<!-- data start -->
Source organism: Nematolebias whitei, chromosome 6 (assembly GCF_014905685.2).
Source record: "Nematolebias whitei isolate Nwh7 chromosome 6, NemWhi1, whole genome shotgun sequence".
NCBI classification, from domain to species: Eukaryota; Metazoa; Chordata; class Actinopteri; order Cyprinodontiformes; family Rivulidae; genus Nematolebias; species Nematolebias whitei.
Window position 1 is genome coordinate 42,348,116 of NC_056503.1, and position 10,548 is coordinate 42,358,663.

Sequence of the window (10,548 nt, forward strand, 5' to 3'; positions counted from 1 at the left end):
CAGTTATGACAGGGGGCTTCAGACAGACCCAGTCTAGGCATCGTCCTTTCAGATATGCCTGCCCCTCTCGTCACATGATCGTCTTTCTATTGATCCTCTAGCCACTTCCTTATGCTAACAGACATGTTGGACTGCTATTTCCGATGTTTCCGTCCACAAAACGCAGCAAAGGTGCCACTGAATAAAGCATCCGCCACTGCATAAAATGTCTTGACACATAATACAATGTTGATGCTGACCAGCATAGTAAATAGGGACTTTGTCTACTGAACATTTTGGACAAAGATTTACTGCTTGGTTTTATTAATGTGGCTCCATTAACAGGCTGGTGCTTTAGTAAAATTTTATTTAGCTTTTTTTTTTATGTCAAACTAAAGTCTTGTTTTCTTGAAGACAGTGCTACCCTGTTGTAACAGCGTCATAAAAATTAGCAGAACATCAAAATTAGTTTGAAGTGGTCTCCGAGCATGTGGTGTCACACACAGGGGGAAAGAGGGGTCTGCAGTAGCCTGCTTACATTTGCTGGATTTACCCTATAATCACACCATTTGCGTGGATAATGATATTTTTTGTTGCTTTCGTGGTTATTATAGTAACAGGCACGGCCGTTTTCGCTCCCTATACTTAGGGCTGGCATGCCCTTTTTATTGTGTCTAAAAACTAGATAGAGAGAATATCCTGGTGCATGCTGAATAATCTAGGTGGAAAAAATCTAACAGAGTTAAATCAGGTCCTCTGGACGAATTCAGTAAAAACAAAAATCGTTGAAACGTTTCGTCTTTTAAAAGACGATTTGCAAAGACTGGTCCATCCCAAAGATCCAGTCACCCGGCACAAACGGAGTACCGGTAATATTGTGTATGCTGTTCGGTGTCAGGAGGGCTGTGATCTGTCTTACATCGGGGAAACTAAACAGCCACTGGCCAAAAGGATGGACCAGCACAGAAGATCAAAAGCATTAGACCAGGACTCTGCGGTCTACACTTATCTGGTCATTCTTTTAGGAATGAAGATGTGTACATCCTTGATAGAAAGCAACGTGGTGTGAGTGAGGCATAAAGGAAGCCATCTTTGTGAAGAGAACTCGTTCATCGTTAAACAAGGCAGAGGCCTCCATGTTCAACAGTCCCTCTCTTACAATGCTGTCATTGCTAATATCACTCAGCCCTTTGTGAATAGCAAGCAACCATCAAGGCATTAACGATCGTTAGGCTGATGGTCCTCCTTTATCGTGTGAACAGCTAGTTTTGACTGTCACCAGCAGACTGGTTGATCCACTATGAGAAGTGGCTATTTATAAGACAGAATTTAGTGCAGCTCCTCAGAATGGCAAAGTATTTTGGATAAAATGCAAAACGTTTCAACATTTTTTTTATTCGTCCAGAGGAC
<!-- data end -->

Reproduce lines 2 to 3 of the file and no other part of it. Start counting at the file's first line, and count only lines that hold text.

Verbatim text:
Source record: "Nematolebias whitei isolate Nwh7 chromosome 6, NemWhi1, whole genome shotgun sequence".
NCBI classification, from domain to species: Eukaryota; Metazoa; Chordata; class Actinopteri; order Cyprinodontiformes; family Rivulidae; genus Nematolebias; species Nematolebias whitei.